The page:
For one thing, the objective morality of Star Wars is at odds with the type of story Bioware wants to write. If you want a detailed setting with rich backstories, political struggles and interesting moral dilemmas, you can’t have objective good and evil. Assigning good and evil points to actions shunts every exchange into one of two categories. Encounters could be a frustrating exercise in assigning arbitrary morality to complex issues. Alternatively, they can be comically overblown “build orphanage or murder puppy” affairs. The latter is what morality systems typically go for, KotOR included.
On top of this, the evil options are even worse than usual, because they’re all so petty and juvenile. I want to plot diabolical schemes that grant me power at the expense of others. What I get to do is shout at people like a child, stamp my feet when I don’t get my way, and unsuccessfully ask for more money. Evil doesn’t feel like a path the developers wanted you to take, but rather a bone they threw you. Only two of your nine companions are evil and only one is neutral. Taking along companions that don’t agree with your alignment leads to conflict, but it’s less tense party dynamics and more an earful of whining.
There’s one final problem with morality meters, and that’s pulling the player out of the experience. Since being good or evil is tied to practical things like abilities, every choice you make has those consequences weighing down your decision. It’s hard to get invested and roleplay when you’re constantly thinking about stats in the background and your options are limited to Asshole McMurderface or Dutiful ProtagonistMan. There’s little benefit to the system the way it’s implemented. It’s a hassle, it’s unsatisfying, and it’s a constant reminder that you’re playing a video game.
The interface in this game is tiny and irritating to operate. Cycling through skills in combat is done by pressing miniscule arrows on the top of icons. When you’re reading a journal in your inventory, it’s from a tiny scroll window in the bottom sixteenth of the menu, which itself only takes up about one-fourth of the screen. 2003 wasn’t that long ago. They could’ve done better at the same cost.
What’s the best way to read detailed documents and backstory? Why, from a twitter window, of course!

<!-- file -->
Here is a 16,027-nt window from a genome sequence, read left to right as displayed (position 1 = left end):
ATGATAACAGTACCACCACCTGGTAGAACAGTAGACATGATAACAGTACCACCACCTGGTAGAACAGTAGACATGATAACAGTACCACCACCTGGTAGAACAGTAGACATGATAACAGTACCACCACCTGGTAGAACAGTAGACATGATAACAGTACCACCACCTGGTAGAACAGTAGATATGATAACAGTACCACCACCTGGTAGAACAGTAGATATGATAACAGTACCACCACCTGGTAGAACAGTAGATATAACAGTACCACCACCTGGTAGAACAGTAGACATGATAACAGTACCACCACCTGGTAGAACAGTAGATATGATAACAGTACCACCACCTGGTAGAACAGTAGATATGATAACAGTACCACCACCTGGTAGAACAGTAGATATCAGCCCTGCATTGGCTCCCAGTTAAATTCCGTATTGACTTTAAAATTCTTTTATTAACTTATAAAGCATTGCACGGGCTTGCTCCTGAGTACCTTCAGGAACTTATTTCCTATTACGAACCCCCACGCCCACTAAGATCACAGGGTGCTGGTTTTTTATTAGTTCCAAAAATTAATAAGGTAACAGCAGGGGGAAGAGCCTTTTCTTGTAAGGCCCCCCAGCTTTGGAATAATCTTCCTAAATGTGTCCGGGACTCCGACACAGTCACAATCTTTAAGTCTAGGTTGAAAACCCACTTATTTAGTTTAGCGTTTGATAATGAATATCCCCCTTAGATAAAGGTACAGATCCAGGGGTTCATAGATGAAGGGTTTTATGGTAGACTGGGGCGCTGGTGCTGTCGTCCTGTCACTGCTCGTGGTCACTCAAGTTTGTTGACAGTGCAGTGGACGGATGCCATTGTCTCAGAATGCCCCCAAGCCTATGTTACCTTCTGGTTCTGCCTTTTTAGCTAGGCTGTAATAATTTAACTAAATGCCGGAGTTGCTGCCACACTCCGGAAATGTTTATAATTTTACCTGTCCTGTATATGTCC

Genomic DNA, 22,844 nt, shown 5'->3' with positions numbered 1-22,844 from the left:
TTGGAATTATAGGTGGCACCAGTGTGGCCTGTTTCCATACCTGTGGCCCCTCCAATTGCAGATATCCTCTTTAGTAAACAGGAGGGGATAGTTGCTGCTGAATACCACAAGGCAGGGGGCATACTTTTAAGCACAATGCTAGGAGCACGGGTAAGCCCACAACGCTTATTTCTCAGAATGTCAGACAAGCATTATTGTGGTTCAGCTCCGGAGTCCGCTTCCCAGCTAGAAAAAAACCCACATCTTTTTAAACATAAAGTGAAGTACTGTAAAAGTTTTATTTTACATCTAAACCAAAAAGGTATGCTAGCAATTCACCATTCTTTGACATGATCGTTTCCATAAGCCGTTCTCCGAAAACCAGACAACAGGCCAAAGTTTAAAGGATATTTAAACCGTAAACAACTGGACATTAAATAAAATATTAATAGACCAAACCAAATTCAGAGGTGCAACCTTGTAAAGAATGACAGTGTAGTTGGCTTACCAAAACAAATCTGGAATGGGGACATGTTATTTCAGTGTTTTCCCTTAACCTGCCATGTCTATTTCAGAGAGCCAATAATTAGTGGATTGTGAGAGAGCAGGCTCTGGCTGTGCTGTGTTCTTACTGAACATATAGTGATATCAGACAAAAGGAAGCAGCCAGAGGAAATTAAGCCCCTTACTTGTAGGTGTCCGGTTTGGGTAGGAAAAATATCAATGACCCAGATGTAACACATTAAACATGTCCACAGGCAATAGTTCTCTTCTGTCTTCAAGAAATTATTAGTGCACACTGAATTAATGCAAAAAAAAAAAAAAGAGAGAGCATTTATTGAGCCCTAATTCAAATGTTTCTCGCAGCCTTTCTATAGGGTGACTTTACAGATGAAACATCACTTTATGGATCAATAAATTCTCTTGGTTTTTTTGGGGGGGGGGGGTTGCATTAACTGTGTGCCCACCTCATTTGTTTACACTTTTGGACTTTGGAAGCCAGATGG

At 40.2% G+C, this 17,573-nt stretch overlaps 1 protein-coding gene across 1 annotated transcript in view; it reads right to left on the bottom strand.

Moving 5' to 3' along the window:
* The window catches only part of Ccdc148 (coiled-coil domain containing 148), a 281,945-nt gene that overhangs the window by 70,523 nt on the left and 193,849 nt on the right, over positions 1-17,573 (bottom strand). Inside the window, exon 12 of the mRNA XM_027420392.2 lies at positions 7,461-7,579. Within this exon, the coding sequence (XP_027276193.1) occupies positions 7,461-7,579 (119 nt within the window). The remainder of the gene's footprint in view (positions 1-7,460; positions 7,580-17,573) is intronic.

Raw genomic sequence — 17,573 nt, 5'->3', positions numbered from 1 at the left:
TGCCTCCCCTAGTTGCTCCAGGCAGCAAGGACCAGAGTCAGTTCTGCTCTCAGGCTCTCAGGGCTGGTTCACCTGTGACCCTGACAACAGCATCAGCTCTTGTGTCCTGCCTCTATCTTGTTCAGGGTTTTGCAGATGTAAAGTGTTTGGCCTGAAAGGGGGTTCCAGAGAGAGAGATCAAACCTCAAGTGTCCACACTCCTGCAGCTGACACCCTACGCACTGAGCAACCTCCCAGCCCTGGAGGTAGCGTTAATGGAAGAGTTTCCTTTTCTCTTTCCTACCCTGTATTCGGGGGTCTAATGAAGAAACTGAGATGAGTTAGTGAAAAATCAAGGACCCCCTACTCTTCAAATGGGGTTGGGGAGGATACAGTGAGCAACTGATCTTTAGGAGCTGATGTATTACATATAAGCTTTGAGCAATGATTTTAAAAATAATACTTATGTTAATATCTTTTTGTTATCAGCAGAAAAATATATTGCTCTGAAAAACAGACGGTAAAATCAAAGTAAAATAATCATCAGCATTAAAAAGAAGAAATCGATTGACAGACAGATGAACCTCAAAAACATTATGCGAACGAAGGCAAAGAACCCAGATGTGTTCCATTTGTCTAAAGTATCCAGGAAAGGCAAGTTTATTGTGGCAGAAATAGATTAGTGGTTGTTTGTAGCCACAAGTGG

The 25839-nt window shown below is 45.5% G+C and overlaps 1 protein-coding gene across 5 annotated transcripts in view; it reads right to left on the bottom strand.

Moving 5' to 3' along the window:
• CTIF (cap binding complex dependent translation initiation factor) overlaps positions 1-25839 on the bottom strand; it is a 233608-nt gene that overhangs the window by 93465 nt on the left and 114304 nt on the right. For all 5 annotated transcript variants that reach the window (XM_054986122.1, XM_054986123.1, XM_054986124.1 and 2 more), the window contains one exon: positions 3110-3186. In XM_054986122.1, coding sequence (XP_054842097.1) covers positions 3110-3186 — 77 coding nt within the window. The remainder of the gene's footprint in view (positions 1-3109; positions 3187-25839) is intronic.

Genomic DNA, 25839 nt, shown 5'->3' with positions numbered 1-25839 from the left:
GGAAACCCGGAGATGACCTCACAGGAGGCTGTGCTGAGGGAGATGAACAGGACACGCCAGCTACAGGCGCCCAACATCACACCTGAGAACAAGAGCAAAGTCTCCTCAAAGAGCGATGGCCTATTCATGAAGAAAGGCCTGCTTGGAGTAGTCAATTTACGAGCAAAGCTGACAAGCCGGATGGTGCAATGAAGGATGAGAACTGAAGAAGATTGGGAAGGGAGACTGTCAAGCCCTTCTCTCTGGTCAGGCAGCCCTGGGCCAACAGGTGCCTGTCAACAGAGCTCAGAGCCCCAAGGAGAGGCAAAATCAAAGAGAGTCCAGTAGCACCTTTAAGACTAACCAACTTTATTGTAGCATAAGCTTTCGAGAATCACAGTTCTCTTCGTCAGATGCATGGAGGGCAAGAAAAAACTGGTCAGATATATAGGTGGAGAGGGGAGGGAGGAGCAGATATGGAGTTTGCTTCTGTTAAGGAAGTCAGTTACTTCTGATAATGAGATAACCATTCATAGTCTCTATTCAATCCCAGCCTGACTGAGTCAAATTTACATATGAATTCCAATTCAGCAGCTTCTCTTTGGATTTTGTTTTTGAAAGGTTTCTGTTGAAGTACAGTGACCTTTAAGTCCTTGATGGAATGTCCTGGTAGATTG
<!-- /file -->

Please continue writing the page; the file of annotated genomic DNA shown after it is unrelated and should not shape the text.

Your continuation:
Your companions are the most interesting characters in the game, but they’re rarely tied to the plot. They can sometimes offer a single line of dialogue in response to a quest, but that’s about it. They have conversations on your ship and all of them have some sort of side quest related to them, but most of their character moments are divorced from the main plot.
Loot from anything but bosses or quests is useless. This game only lets you sell items for 1/4th of their value, so the crummy loot amounts to insultingly little cash. On top of that, the combat system makes upgrades so incremental and unnecessary that it’s a drag to bother with any of it.
Oh boy, I can sell this equipment for a whole 12 CREDITS! Now all I need to do is loot about five hundred and I can buy a single piece of barely noticeable upgraded equipment.
You’ll enjoy Star Wars: Knights of the Old Republic if you like...
Good Writing and Characters: The game’s biggest strength. Though writing is of course subjective, there’s a good amount of effort and thought put into this story and those who inhabit it.
Star Wars: I don’t claim to be a massive fan, but this game seems to have gotten the essentials of the setting down really well, while smoothly integrating its own lore and story.
3rd Edition D&D Combat Injected Directly into a Video Game: This one is purely conjecture on my part, because I don’t know what it’s like to have TERRIBLE TASTE.
On the other hand, the following issues could force your opinion in the other direction. Eh? Get it? Force? Y’see it’s a joke about Star Wars because-
Lackluster Combat: With too many issues to summarize in a single phrase, the fights in KotOR will be unsatisfying for many. If you’re anything like me, they’ll drive you up a wall.
Morality Meters: Not a fan of being pestered by simplistic good-to-evil bars? Then this good deed readout will darken your day.
Did I Mention the Combat?: I did? Oh sorry, I forgot.
Rolling Dice: Even outside of combat, every aspect of this game ties back into random rolls modified by skill checks. If tossing the dice isn’t your style, enjoying this game will be a gamble.
I Lied About Forgetting the Combat: I totally knew I’d already mentioned it.
Star Wars: Knights of the Old Republic is a game many people love. I can see glimmers of greatness glinting beneath its depths, but I just can’t bring myself to dive back in. The multitude of issues that needle me during play drag the experience down, and the combat isn’t so much a needle as a spear through the heart. If you love this game: That’s great! I’m glad people out there enjoy it and it makes plenty of sense to me that they do. However, for me, this game will stay locked in a galaxy far, far away.